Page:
If you’ve ever been a dental patient, you are familiar with the sharp and shiny tools in constant use within a busy dental office. If you are like most of us, you have no idea what each tool is called.
For the professional dental assistant, however, it’s important to become very familiar with these tools.
Although a dental assistant may be called upon to perform a variety of different duties within a professional dental office, many find themselves working right beside the practice dentist. Here’s a quick review of some of the tools found in every dental office, from popular dental blog Going Dental.
- Suction Hose (or saliva ejector) –This mini-vacuum sucks up saliva, keeping “the area clean and dry while the dentist is working on the patient.”
- Air-Water Syringe (or Triplex Syringe) – This air-water syringe blows air, sprays water or delivers a combination into tight spaces in the mouth to clean out the area or dislodge small bits of tooth.
- High-Volume Evacuator – HVE is a high-speed suction tool and can remove larger particles and more water and saliva.
Other critical instruments in a dental office include
- Mouth Mirror – Allows the dentist to see specific spots in the mouth.
- Explorer – This is a probe with a sharp end that a dentist uses to feel around on the surface of teeth
- College Pliers – Thin, tweezer-like tool that can transport objects from a patient’s mouth
- Enamel Chisel/Hatchet/Hoe – Cutting tools that scrape enamel from a tooth
- Amalgam Condenser – A transport for the metal used in fillings
- Amalgam Carver – A tool that packs the metal used in fillings into place in the tooth
- Burnisher – A tool that smooths and polishes fillings
Of course, knowing your tools isn't the only requirement of a good dental assistant. Let's look back at some of the strongest traits of successful dental assistants, and, if you possess these traits, ask yourself if this might be the career for you.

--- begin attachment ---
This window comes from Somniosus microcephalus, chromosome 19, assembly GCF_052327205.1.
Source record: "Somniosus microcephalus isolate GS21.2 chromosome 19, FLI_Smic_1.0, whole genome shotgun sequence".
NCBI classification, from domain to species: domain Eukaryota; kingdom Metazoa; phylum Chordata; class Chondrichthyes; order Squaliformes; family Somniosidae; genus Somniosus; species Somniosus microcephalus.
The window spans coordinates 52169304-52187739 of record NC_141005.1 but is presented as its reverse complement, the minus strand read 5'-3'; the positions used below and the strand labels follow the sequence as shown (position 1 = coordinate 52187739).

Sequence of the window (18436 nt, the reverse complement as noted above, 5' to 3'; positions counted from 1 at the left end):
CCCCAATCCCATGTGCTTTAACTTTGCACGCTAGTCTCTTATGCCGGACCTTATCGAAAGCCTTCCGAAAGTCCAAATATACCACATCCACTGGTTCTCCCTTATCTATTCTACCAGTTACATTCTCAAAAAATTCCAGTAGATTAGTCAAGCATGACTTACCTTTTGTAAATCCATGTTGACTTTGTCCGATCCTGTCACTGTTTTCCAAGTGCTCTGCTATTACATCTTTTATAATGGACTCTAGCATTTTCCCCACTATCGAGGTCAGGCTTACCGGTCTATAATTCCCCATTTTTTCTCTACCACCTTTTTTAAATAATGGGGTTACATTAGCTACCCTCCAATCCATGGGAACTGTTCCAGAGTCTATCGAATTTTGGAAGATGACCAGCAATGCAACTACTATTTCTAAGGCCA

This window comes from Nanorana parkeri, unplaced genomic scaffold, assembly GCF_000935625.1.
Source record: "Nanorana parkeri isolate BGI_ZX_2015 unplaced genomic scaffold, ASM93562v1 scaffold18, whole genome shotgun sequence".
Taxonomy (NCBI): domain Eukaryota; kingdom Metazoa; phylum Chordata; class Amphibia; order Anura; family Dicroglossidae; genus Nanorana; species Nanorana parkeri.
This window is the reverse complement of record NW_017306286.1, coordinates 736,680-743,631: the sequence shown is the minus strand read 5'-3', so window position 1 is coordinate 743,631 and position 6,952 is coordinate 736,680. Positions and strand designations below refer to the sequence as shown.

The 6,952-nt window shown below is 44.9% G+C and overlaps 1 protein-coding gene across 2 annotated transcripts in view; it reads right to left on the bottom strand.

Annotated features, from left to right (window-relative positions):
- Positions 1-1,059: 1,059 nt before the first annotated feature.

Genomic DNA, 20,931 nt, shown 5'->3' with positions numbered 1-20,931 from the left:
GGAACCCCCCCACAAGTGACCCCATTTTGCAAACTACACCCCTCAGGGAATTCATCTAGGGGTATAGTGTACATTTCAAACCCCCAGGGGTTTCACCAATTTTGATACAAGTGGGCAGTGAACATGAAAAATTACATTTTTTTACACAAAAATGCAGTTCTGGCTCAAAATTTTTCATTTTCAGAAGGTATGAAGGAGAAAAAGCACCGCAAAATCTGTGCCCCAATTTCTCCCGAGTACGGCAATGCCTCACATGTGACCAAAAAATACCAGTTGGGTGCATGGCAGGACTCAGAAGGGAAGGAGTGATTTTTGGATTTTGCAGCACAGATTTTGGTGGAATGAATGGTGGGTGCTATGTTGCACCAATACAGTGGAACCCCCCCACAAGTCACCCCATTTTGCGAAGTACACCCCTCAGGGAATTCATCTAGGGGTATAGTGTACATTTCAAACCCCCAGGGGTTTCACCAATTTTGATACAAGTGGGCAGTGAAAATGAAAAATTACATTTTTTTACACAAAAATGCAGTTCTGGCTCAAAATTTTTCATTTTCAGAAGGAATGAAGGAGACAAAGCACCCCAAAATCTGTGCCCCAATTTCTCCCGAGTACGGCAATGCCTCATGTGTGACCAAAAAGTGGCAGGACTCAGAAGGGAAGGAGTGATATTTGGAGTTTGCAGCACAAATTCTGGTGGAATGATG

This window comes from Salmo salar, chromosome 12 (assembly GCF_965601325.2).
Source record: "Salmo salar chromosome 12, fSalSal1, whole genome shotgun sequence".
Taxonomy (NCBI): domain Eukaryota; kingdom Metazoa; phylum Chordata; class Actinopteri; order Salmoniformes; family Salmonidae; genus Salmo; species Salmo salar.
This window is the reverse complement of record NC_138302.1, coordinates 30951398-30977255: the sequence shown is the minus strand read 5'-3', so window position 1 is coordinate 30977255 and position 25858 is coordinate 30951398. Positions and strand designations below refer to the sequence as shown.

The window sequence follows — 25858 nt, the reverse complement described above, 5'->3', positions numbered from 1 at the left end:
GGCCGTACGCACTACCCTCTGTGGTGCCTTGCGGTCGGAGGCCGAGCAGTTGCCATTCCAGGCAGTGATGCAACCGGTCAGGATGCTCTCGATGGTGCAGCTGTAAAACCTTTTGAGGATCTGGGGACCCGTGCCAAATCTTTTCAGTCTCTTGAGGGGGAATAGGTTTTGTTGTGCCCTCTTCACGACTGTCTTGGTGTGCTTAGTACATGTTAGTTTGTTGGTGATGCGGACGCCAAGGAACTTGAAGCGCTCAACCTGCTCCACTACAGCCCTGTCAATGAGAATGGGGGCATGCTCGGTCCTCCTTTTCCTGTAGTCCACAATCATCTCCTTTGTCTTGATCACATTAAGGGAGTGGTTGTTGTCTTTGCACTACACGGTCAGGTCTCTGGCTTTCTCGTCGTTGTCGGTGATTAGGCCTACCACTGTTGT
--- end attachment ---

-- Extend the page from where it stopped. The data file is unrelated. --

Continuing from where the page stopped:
- Good People Skills
Are you outgoing, friendly and sociable? Do you possess good people skills? A Dental Assistant must interact with patients and other dental professionals throughout every business day. Working in the dental profession is may not be the right fit for someone who does not enjoy human interaction (although we are sure there are crabby people in every profession!) When hiring, many office managers will seek out positive, outgoing people to staff the office. Favored skills include cheerfulness and a happy demeanor. A happy approach to challenges and clients will go a long way in such a people-centered business.
- Good Communication Skills
Good communication skills are a plus in almost every business and almost every type of trade. A well-trained Dental Assistant must be able to communicate information to both fellow dental professionals and to the client in the chair. Getting the right information to the right person is critical in the health care industry.
- Ability to Positively Approach a Challenge
Often, a dental client will not be overjoyed to be in the office, and the procedure they are facing that day might be overwhelming. A positive presence in the treatment room can be very calming to a nervous patient, and this trait will be one your hiring managers will notice.
- Optimistic and Empathetic and Considerate
Furthermore, a nervous dental patient will respond to an optimistic and empathetic professional working with him throughout a challenging procedure. Dental Assistants are often the first contact for a patient, and they are often the person who retains a connection throughout the patient’s visit. Acknowledging a patient’s fear of a bad outcome, of possible pain or increasing anxiety, is a plus for the caring Dental Assistant.
- Well-Organized and Helpful
If you’ve ever been to the dentist, you’ve no doubt noticed that the treatment area is very organized, with tools close at hand. One of the roles of a Dental Assistant is to maintain this area and to know where equipment is at all times. The Dental Assistant is helpful to both the professional and the patient, offering comfort, care and assistance.
Does this sound like you? Find out more about working the the growing dental field.